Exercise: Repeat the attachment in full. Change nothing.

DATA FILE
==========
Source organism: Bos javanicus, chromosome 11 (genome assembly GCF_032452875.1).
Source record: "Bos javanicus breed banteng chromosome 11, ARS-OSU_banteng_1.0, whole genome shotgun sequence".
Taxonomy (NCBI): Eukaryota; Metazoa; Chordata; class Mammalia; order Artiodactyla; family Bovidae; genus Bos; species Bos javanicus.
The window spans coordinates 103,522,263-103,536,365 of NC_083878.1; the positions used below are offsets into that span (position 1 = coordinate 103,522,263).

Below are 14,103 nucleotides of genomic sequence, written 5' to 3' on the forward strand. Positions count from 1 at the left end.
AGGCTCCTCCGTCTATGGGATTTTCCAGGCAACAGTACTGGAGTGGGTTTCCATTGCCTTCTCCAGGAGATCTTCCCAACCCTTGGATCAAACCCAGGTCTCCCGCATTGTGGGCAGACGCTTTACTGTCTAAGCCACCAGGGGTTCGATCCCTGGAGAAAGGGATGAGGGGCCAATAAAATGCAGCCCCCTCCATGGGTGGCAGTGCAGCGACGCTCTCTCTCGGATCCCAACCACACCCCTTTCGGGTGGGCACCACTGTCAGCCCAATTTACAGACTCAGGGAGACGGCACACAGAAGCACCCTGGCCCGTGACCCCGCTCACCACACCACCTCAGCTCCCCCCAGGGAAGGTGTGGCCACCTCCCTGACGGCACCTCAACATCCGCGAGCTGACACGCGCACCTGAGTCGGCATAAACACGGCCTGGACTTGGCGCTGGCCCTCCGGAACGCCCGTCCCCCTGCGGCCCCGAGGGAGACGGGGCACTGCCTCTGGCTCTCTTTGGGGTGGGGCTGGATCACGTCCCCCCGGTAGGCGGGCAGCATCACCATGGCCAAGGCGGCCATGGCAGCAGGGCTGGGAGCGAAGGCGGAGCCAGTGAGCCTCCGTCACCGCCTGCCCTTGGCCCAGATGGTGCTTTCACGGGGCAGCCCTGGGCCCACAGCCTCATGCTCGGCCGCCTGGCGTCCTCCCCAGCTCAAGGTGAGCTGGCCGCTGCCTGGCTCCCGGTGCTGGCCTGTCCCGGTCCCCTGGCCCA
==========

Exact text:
Source organism: Bos javanicus, chromosome 11 (genome assembly GCF_032452875.1).
Source record: "Bos javanicus breed banteng chromosome 11, ARS-OSU_banteng_1.0, whole genome shotgun sequence".
Taxonomy (NCBI): Eukaryota; Metazoa; Chordata; class Mammalia; order Artiodactyla; family Bovidae; genus Bos; species Bos javanicus.
The window spans coordinates 103,522,263-103,536,365 of NC_083878.1; the positions used below are offsets into that span (position 1 = coordinate 103,522,263).

Below are 14,103 nucleotides of genomic sequence, written 5' to 3' on the forward strand. Positions count from 1 at the left end.
AGGCTCCTCCGTCTATGGGATTTTCCAGGCAACAGTACTGGAGTGGGTTTCCATTGCCTTCTCCAGGAGATCTTCCCAACCCTTGGATCAAACCCAGGTCTCCCGCATTGTGGGCAGACGCTTTACTGTCTAAGCCACCAGGGGTTCGATCCCTGGAGAAAGGGATGAGGGGCCAATAAAATGCAGCCCCCTCCATGGGTGGCAGTGCAGCGACGCTCTCTCTCGGATCCCAACCACACCCCTTTCGGGTGGGCACCACTGTCAGCCCAATTTACAGACTCAGGGAGACGGCACACAGAAGCACCCTGGCCCGTGACCCCGCTCACCACACCACCTCAGCTCCCCCCAGGGAAGGTGTGGCCACCTCCCTGACGGCACCTCAACATCCGCGAGCTGACACGCGCACCTGAGTCGGCATAAACACGGCCTGGACTTGGCGCTGGCCCTCCGGAACGCCCGTCCCCCTGCGGCCCCGAGGGAGACGGGGCACTGCCTCTGGCTCTCTTTGGGGTGGGGCTGGATCACGTCCCCCCGGTAGGCGGGCAGCATCACCATGGCCAAGGCGGCCATGGCAGCAGGGCTGGGAGCGAAGGCGGAGCCAGTGAGCCTCCGTCACCGCCTGCCCTTGGCCCAGATGGTGCTTTCACGGGGCAGCCCTGGGCCCACAGCCTCATGCTCGGCCGCCTGGCGTCCTCCCCAGCTCAAGGTGAGCTGGCCGCTGCCTGGCTCCCGGTGCTGGCCTGTCCCGGTCCCCTGGCCCA